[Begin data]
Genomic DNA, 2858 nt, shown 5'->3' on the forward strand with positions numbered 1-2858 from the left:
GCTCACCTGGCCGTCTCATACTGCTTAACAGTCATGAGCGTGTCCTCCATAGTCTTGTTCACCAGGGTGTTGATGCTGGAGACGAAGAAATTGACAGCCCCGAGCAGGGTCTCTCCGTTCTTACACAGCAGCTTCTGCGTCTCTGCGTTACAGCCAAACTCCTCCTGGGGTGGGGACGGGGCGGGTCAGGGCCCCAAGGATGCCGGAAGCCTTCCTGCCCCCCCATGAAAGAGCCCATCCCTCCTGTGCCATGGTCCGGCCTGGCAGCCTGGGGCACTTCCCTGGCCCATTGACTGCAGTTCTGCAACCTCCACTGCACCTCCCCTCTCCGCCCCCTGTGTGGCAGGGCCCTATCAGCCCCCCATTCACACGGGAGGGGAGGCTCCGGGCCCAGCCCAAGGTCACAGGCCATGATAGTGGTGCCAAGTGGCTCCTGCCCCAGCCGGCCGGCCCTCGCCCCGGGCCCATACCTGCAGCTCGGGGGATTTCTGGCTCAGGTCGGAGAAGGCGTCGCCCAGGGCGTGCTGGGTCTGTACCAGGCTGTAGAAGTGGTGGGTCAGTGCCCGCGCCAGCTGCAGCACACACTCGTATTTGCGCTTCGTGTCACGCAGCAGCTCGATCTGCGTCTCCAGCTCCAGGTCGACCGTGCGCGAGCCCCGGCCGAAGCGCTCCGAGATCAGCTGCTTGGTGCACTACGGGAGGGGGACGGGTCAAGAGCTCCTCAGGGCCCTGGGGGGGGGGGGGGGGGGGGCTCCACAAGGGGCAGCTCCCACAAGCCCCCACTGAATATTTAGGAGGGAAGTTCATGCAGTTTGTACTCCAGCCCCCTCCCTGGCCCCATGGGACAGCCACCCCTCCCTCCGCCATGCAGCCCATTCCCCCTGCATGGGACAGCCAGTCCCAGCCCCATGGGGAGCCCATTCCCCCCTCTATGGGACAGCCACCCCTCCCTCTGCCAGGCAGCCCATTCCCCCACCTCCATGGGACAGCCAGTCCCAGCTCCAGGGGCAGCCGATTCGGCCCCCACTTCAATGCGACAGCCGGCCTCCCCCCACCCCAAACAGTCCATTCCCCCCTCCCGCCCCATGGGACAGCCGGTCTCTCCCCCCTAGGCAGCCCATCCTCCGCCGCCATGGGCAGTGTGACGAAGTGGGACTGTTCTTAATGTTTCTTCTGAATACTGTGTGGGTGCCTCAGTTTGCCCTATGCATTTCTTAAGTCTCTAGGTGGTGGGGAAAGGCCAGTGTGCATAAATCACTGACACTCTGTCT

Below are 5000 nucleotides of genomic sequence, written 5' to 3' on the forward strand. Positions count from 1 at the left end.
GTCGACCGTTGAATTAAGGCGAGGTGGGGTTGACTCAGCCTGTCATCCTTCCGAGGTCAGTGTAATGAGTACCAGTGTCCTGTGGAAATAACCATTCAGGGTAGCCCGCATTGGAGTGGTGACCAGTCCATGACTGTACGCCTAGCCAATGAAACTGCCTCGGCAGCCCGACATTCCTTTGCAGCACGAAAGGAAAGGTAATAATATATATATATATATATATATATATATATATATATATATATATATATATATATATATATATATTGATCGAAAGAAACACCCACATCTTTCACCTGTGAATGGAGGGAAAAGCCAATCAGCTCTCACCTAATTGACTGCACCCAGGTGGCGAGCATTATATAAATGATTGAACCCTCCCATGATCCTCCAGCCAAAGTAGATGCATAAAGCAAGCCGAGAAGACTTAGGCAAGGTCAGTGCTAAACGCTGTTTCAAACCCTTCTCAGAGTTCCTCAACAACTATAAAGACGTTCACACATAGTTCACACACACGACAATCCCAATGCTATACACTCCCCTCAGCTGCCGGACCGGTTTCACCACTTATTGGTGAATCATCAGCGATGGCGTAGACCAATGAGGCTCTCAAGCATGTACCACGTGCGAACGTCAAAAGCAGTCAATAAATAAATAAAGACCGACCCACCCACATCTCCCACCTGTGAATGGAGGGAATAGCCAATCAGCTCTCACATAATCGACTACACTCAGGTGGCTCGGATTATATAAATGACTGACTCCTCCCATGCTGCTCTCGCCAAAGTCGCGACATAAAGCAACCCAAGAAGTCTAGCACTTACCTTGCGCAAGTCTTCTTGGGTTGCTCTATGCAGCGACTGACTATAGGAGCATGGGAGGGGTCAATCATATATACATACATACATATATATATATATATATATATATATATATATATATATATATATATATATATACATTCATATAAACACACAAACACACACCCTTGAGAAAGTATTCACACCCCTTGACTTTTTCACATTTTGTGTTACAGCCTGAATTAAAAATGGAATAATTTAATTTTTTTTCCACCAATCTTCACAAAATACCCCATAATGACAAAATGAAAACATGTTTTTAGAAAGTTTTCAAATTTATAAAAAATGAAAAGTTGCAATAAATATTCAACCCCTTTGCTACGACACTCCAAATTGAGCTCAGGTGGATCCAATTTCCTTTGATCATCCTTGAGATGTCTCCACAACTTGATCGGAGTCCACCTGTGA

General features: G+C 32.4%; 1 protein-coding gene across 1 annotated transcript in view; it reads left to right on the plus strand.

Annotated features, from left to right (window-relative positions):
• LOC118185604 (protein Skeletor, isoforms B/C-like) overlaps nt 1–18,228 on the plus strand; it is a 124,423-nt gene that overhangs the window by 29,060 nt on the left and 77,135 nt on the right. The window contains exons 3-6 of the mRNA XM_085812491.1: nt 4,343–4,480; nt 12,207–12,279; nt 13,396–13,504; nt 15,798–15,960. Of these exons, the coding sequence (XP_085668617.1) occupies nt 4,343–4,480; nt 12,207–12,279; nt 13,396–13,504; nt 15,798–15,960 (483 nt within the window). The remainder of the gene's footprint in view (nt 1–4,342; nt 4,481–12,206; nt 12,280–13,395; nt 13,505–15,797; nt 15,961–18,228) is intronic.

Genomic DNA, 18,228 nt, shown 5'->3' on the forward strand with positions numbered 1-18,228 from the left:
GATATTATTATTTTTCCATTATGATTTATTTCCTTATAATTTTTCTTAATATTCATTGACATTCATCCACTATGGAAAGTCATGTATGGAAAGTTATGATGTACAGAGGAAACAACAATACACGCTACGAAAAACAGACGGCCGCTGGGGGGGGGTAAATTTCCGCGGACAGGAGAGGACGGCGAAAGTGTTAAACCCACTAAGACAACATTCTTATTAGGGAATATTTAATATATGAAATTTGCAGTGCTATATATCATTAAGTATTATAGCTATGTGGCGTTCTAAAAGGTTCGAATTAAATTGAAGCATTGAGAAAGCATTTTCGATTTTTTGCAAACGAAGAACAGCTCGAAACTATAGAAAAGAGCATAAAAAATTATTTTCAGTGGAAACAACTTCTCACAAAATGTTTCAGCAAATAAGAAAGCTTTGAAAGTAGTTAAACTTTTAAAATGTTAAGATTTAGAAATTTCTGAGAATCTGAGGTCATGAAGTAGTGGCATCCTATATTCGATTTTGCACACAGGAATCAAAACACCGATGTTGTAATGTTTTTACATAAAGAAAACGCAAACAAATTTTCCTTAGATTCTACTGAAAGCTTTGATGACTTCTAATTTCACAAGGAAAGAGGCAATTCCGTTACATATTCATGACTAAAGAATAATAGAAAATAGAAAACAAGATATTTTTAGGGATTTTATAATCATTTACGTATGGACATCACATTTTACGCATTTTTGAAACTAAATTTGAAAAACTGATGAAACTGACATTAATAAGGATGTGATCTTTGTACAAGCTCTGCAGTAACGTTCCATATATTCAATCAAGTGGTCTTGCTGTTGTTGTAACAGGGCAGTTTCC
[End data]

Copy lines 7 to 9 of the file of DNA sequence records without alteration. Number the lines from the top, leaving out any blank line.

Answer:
• LOC118185604 (protein Skeletor, isoforms B/C-like) overlaps nt 1–18,228 on the plus strand; it is a 124,423-nt gene that overhangs the window by 29,060 nt on the left and 77,135 nt on the right. The window contains exons 3-6 of the mRNA XM_085812491.1: nt 4,343–4,480; nt 12,207–12,279; nt 13,396–13,504; nt 15,798–15,960. Of these exons, the coding sequence (XP_085668617.1) occupies nt 4,343–4,480; nt 12,207–12,279; nt 13,396–13,504; nt 15,798–15,960 (483 nt within the window). The remainder of the gene's footprint in view (nt 1–4,342; nt 4,481–12,206; nt 12,280–13,395; nt 13,505–15,797; nt 15,961–18,228) is intronic.

Genomic DNA, 18,228 nt, shown 5'->3' on the forward strand with positions numbered 1-18,228 from the left:
GATATTATTATTTTTCCATTATGATTTATTTCCTTATAATTTTTCTTAATATTCATTGACATTCATCCACTATGGAAAGTCATGTATGGAAAGTTATGATGTACAGAGGAAACAACAATACACGCTACGAAAAACAGACGGCCGCTGGGGGGGGGTAAATTTCCGCGGACAGGAGAGGACGGCGAAAGTGTTAAACCCACTAAGACAACATTCTTATTAGGGAATATTTAATATATGAAATTTGCAGTGCTATATATCATTAAGTATTATAGCTATGTGGCGTTCTAAAAGGTTCGAATTAAATTGAAGCATTGAGAAAGCATTTTCGATTTTTTGCAAACGAAGAACAGCTCGAAACTATAGAAAAGAGCATAAAAAATTATTTTCAGTGGAAACAACTTCTCACAAAATGTTTCAGCAAATAAGAAAGCTTTGAAAGTAGTTAAACTTTTAAAATGTTAAGATTTAGAAATTTCTGAGAATCTGAGGTCATGAAGTAGTGGCATCCTATATTCGATTTTGCACACAGGAATCAAAACACCGATGTTGTAATGTTTTTACATAAAGAAAACGCAAACAAATTTTCCTTAGATTCTACTGAAAGCTTTGATGACTTCTAATTTCACAAGGAAAGAGGCAATTCCGTTACATATTCATGACTAAAGAATAATAGAAAATAGAAAACAAGATATTTTTAGGGATTTTATAATCATTTACGTATGGACATCACATTTTACGCATTTTTGAAACTAAATTTGAAAAACTGATGAAACTGACATTAATAAGGATGTGATCTTTGTACAAGCTCTGCAGTAACGTTCCATATATTCAATCAAGTGGTCTTGCTGTTGTTGTAACAGGGCAGTTTCC